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Neuroimage. 2011 Jun 1;56(3):1398-411. doi: 10.1016/j.neuroimage.2011.02.010. Epub 2011 Feb 18.

Quantification of accuracy and precision of multi-center DTI measurements: a diffusion phantom and human brain study.

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  • 1Department of Imaging Sciences, University of Rochester School of Medicine and Dentistry, Rochester, NY 14642-8648, USA.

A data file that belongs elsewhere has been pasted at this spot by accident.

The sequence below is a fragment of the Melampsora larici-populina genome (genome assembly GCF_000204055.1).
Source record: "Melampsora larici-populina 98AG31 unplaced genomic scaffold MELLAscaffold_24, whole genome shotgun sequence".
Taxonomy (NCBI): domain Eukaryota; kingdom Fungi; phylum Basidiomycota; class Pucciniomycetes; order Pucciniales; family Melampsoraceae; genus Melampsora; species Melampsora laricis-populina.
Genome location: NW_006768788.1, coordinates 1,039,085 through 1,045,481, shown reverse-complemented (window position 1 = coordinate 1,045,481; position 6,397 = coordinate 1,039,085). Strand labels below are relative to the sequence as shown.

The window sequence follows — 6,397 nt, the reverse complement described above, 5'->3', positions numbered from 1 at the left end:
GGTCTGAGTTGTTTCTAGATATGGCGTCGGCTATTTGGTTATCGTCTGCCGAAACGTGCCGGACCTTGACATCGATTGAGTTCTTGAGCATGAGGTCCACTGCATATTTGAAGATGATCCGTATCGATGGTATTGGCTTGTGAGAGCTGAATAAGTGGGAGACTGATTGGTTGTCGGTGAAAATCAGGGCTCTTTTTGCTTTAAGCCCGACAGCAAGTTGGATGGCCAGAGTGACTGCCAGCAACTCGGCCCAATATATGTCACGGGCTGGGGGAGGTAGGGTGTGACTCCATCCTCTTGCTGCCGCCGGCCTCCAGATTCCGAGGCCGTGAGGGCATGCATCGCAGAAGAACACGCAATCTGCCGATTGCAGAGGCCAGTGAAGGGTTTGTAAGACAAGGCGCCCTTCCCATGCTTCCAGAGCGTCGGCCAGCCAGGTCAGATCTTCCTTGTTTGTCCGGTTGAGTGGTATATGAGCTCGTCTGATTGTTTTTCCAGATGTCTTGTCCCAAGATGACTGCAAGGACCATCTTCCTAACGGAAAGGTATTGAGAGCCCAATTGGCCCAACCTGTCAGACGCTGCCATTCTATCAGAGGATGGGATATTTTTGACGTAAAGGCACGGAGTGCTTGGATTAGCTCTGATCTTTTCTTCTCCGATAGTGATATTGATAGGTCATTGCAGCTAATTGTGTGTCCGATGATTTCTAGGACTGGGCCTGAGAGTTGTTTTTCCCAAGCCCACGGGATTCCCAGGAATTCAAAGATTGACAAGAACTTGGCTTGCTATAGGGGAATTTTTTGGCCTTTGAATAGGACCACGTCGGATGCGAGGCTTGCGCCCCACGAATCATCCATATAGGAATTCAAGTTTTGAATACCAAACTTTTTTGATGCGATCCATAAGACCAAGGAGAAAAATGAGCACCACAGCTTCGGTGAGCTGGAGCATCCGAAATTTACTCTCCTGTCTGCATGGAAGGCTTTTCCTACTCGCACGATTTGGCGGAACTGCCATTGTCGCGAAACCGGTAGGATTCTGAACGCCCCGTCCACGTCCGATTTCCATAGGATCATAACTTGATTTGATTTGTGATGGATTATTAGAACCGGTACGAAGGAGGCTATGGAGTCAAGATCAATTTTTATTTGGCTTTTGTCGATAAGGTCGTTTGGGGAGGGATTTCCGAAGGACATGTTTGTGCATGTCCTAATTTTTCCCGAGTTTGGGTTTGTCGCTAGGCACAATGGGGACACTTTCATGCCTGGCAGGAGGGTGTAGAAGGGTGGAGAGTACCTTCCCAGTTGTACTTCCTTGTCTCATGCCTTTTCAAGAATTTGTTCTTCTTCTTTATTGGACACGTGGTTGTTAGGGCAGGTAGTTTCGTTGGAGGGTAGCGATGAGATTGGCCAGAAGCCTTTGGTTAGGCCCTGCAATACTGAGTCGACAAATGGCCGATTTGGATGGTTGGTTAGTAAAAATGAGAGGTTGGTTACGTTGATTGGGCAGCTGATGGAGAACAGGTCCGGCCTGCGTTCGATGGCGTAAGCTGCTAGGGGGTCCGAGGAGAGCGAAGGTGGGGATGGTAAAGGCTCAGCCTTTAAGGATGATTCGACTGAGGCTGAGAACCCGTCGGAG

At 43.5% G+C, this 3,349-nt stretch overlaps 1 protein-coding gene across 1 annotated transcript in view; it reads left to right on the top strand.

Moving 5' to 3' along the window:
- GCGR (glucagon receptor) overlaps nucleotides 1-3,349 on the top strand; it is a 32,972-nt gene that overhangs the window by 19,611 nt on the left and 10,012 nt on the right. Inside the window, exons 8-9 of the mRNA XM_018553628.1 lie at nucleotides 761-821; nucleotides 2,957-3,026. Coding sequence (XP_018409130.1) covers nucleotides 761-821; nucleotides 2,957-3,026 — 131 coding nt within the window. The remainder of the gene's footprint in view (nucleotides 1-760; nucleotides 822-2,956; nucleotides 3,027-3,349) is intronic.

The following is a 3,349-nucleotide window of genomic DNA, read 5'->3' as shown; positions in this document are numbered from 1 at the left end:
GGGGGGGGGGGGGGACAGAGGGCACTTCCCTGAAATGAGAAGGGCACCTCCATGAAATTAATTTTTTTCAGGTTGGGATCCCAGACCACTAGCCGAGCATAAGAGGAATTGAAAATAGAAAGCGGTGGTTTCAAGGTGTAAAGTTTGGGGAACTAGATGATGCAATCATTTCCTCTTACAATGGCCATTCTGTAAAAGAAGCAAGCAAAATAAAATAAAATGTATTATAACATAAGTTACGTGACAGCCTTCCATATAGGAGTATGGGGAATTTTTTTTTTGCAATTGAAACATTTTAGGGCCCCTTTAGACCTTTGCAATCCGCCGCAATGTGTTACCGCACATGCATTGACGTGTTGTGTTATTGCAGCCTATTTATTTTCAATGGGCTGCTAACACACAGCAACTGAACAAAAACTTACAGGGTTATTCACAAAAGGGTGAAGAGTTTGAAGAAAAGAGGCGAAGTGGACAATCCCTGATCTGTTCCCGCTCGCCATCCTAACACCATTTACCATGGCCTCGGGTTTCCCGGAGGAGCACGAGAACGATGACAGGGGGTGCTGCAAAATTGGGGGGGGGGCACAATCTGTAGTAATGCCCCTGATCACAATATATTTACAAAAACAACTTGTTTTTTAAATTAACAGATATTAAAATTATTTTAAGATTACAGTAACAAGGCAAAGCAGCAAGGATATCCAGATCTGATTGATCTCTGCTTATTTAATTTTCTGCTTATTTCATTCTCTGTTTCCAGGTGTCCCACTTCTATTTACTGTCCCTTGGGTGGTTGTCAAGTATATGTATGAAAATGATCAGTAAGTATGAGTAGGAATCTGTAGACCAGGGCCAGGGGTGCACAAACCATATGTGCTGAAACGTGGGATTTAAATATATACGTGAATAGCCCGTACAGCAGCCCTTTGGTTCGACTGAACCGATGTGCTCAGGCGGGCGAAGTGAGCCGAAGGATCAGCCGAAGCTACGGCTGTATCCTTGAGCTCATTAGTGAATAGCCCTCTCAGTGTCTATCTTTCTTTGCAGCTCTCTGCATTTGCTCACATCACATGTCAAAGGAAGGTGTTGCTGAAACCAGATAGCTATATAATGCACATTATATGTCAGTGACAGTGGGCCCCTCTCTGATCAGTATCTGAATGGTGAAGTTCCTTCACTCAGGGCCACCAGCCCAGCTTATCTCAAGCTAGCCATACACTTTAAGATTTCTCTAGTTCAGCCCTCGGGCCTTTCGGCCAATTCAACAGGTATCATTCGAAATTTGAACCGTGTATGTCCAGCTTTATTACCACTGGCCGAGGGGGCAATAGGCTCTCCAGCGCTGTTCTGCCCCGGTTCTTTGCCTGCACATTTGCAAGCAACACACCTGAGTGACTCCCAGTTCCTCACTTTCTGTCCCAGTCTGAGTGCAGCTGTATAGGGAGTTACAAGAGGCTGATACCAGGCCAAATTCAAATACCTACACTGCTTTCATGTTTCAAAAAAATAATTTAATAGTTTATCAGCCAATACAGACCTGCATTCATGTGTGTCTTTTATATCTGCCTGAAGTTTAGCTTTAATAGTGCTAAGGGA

The inter-site and intra-site variability of system performance of MRI scanners (due to site-dependent and time-variant variations) can have significant adverse effects on the integration of multi-center DTI data. Measurement errors in accuracy and precision of each acquisition determine both the inter-site and intra-site variability. In this study, multiple scans of an identical isotropic diffusion phantom and of the brain of a traveling human volunteer were acquired at MRI scanners from the same vendor and with similar configurations at three sites. We assessed the feasibility of multi-center DTI studies by direct quantification of accuracy and precision of each dataset. Accuracy was quantified via comparison to carefully constructed gold standard datasets while precision (the within-scan variability) was estimated by wild bootstrap analysis. The results from both the phantom and human data suggest that the inter-site variation in system performance, although relatively small among scanners of the same vendor, significantly affects DTI measurement accuracy and precision and therefore the effectiveness for the integration of multi-center DTI measurements. Our results also highlight the value of a DTI-specific phantom in identifying and quantifying measurement errors due to site-dependent variations in the system performance, and its usefulness for quality assurance/quality control in multi-center DTI studies. In addition, we observed that the within-scan variability of each data acquisition, as assessed by wild bootstrap analysis, is of the same magnitude as the inter-site and intra-site variability. We propose that by weighing datasets based on their variability, as evaluated by wild bootstrap analysis, one can improve the quality of the dataset. This approach will provide a more effective integration of datasets from multi-center DTI studies.

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